A new study on lung cancer in Nova Scotia shows an alarming number of lung cancer cases are diagnosed in the emergency department, and the prognosis for those patients is grim.
The results are driving Dr. Daria Manos, a Halifax radiologist, to plead with people to seek medical advice if they suspect they have ongoing issues with their lungs and breathing.
“It is horrible when you see somebody come through the [emergency department] with a cough and leave with a diagnosis of lung cancer,” she said.
Manos, head of thoracic radiology at the QEII Health Science Centre, worked with other radiologists, an emergency department physician and an epidemiologist to study all the lung cancer diagnoses in the province in 2014.
Their work, the first study of its kind in Nova Scotia, was published recently in the CMAJ Open.
Of the approximately 1,000 lung cancer cases, a third were diagnosed in the emergency room. Of those patients, three-quarters died within one year.
“I worry a little bit that these results will be scary for Nova Scotians,” said Manos, who is hoping that the awareness will drive people to have their symptoms checked sooner.
Those symptoms include coughs that won’t go away, a new shortness of breath, or coughing up blood.
Many might assume that the emergency department visits are high because of Nova Scotia’s shortage of family physicians, but Manos is quick to point out that’s not the case.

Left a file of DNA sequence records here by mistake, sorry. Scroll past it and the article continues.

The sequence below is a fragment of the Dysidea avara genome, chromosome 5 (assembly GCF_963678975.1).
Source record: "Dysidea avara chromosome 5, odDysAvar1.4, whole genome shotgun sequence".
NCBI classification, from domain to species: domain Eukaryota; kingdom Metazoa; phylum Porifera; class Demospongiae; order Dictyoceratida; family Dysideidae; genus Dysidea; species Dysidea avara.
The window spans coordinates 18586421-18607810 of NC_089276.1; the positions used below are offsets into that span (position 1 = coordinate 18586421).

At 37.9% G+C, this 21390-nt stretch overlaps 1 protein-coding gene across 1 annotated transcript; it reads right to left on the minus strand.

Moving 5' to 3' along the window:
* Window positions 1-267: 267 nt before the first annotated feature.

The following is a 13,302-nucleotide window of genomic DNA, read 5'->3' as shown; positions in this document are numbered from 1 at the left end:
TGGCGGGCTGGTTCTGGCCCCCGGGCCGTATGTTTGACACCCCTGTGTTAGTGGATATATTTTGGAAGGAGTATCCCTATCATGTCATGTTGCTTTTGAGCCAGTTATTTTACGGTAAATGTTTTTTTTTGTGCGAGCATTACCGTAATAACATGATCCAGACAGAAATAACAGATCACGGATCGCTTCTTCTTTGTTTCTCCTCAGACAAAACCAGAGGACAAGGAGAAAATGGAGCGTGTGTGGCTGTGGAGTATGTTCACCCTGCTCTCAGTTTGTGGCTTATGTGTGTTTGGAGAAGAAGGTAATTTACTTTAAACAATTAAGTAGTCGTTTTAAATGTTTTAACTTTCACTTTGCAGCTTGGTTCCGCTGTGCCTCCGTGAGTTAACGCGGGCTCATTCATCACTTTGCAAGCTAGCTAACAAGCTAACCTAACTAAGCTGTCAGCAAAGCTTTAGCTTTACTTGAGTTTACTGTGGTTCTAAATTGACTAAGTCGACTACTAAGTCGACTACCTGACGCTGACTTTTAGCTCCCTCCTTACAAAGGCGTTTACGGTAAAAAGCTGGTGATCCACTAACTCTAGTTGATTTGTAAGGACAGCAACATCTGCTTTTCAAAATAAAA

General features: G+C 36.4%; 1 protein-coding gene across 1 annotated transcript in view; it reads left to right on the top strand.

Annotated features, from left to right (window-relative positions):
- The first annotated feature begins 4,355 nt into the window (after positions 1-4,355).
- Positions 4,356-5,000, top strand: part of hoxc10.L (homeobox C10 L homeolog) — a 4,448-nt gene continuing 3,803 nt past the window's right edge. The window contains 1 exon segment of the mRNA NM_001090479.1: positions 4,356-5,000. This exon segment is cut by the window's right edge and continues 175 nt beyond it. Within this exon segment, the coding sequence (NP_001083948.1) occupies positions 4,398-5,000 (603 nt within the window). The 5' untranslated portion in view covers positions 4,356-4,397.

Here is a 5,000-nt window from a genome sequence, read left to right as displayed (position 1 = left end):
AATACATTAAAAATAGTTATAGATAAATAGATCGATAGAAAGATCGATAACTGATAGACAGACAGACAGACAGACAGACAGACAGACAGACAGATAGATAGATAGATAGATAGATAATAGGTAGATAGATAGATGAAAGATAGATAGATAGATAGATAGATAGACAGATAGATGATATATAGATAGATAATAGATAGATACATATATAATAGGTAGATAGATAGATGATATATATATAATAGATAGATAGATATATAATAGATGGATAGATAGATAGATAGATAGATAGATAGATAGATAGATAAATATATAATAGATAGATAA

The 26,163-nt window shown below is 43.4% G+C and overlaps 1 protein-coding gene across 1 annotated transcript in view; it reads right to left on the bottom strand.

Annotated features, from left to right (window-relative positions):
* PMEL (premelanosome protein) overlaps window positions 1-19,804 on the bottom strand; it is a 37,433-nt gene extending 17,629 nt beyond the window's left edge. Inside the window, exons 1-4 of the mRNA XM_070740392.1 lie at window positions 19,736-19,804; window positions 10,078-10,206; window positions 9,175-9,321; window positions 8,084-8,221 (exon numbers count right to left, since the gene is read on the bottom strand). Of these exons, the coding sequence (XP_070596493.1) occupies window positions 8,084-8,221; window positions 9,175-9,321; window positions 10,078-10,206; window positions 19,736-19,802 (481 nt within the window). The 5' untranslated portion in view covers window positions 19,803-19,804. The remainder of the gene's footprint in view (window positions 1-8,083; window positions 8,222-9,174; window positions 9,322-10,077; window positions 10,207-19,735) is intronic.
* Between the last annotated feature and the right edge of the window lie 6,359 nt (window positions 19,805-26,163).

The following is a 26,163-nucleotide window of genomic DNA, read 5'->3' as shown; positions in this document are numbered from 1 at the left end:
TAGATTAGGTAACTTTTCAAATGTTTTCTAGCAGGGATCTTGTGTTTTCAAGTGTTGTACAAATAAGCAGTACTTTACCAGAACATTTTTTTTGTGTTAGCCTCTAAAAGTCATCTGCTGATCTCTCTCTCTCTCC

In 2014, 10 per cent of the population didn’t have a family doctor, according to Statistics Canada. Manos said of those diagnosed in the ER, only seven per cent were without a family doctor.
People may ignore symptoms
One of the key problems, she said, is that people are ignoring their symptoms.
“Often, unfortunately, with lung cancer, they’re ashamed because of the high association with smoking,” she said. “And another reason is that they’re afraid of the cancer diagnosis.
“So they may have a rumbling suspicion in the back of their head that, ‘Geez, this might be a sign of lung cancer and they just don’t want to deal with it.'”
The results also give added weight for her push to establish an early detection program in Nova Scotia, she said.
While the province screens for cervical, colon and breast cancers, Manos said the health-care system needs to screen lungs as well.
“It’s necessary,” she said.
The Nova Scotia Health Authority has said in the past that a screening program could be possible in the future, but it will take time and money to set up.
In the meantime, Manos said people need to realize that cancer treatment has come a long way.
“Your best chance of survival and doing well is finding your cancer early. So I would hope that people would be encouraged to seek medical attention early instead of sitting on those symptoms and ignoring it,” she said.